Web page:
Tuskegee Airmen Oliver Goodall dies at 88

For Oliver Goodall, trail-blazing was a way of life.
As World War II pilot and a member of the famed Tuskegee Airmen, as one of a group of African American military officers who defied racial restrictions decades before the anti-segregation movement of the 1960s – Goodall never allowed obstacles, great or small, to block him from his goals.
“I remember asking him how he endured all the things he went through, the segregation, being told they weren’t human. I asked him how it was that he didn’t get discouraged,” recalled grandson Tony Goodall.  Oliver Goodall’s answer was simple: One must always have a strong faith in God.

Addressing a small audience at a speaking engagement earlier this year, Goodall added to that message.  “Get your education. Be prepared,” he said, speaking in particular to the young people in attendance. “Then when you make up your mind to do something, nobody can stop you.”
On Tuesday, Oliver Goodall died. He had just been to the doctor earlier this week and received a clean bill of health. Age, however, took it’s toll, Tony Goodall said. Oliver Goodall was 88.
As a young man he attended the University of Detroit, where he excelled in track and other athletics, his grandson said. Even then, he had a strong work ethic that would remain with him all his life, Tony Goodall said.  Moving to Los Angeles shortly after the war, Goodall in 1961 bought a home in Altadena and lived there the rest of his life, a home he shared with his grandson.
Goodall entered the service at Tuskegee in February 1943 but did not begin his training until 1944. He graduated in October 1944 as a multi-engine pilot and was assigned to the 447th Bomber Group at Godman Field, Kentucky, in January 1945, according to a biography posted on the website of the Tusgekee Airmen Foundation Scholarship Fund, where Goodall served as fund-raising chairman.  At Godman Field, in spite of a high turnover of instructors, Goodall attained his First Pilots rating in six months.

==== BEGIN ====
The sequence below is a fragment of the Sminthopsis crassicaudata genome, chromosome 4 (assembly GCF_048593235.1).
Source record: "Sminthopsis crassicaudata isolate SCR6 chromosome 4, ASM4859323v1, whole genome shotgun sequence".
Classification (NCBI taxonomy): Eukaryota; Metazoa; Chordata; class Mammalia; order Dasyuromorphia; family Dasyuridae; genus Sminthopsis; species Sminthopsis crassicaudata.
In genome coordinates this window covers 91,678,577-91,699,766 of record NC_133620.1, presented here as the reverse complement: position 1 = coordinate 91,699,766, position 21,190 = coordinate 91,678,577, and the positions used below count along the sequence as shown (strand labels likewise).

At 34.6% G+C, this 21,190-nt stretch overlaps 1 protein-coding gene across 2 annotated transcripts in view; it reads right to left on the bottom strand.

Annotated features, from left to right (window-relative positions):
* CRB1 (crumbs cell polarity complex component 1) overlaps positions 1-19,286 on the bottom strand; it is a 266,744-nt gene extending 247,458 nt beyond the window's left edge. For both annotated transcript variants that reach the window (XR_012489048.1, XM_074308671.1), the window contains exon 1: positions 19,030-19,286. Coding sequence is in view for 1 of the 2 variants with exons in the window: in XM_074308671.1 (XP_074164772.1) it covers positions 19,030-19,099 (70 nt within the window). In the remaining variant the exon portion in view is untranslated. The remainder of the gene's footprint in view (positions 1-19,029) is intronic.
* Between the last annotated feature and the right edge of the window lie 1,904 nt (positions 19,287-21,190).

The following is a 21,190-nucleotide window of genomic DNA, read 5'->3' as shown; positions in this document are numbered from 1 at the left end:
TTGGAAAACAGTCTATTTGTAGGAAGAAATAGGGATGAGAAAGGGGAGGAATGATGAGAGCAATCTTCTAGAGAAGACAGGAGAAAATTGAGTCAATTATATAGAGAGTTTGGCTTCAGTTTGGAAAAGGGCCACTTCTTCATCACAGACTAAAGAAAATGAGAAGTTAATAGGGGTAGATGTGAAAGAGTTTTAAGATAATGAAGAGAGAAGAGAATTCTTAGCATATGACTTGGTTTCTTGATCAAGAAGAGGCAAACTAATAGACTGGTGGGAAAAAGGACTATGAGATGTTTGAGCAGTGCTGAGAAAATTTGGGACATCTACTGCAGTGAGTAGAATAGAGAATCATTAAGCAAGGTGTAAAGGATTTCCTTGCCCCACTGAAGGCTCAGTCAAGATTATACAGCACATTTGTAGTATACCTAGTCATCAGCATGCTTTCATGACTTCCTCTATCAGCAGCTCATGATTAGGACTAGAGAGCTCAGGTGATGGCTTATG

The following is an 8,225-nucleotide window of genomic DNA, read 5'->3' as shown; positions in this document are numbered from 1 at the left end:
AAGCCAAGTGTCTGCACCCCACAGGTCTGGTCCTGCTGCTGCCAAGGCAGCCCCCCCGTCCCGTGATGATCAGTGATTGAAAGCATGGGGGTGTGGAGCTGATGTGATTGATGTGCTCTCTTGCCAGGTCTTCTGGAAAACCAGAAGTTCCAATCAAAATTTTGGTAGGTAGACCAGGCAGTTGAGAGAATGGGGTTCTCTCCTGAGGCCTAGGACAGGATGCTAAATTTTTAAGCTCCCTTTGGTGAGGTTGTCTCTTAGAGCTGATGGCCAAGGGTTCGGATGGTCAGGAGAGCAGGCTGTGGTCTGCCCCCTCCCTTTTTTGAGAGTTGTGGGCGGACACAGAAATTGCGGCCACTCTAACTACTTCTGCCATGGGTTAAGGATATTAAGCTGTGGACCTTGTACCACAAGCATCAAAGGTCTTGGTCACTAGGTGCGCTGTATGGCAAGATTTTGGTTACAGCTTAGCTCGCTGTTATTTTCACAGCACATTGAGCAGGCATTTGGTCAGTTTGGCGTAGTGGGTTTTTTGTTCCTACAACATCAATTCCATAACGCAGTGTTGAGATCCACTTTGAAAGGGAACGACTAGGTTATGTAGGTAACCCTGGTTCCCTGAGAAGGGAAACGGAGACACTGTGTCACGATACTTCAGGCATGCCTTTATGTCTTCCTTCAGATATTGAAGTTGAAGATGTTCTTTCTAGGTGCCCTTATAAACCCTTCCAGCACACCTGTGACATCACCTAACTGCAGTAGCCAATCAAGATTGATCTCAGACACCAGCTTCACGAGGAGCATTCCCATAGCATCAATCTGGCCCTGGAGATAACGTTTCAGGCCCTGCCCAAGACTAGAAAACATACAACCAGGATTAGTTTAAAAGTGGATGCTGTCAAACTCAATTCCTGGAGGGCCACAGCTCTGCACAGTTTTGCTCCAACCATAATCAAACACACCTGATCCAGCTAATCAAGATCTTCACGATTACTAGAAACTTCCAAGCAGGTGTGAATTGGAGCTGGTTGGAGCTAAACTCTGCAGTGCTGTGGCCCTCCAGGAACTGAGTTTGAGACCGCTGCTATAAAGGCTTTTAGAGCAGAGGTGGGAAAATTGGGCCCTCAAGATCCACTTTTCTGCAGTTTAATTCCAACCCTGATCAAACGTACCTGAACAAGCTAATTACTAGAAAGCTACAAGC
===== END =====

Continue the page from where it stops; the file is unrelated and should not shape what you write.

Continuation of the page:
In 1945, Goodall was among 60 African American U.S. Army Air Corps officers arrested when they violated orders and entered a segregated Officers’ Club. The incident came to be known as the Field Mutiny.
Goodall spoke earlier this year about his arrest, recalling how the Army posted a command that all African-American officers were ordered to sign.  “The command said, `I have read this command and will not enter the white officers’ club,”‘ he said.  When the base commanders created a separate Officers’ Club just for blacks, Goodall and others refused to enter it.  A white commander approached Goodall and demanded to know why he had not signed the order.  His answer was simple, dignified and direct.  “I said, `I won’t sign that.’ He asked, `Why not?’ And I said, `Because it’s another form of segregation.”
Goodall was promptly placed under house arrest.  Eventually, courts acquitted all 60 black officers who took part in the protest, which preceded the Civil Rights movement by decades.
A U.S. Postal Service employee until his retirement, Goodall always believed in “helping the ones that come after you,” Tony Goodall said.
“He knew that the future of the world were the young people of today, and that the problems we face today are not insurmountable,” said Tony Goodall. “The determination of this group of men, the integrity that they brought to their jobs, and all of the things they had to endure – they should be admired.” By Hector Gonzalez, Staff Writer, Pasadena Star News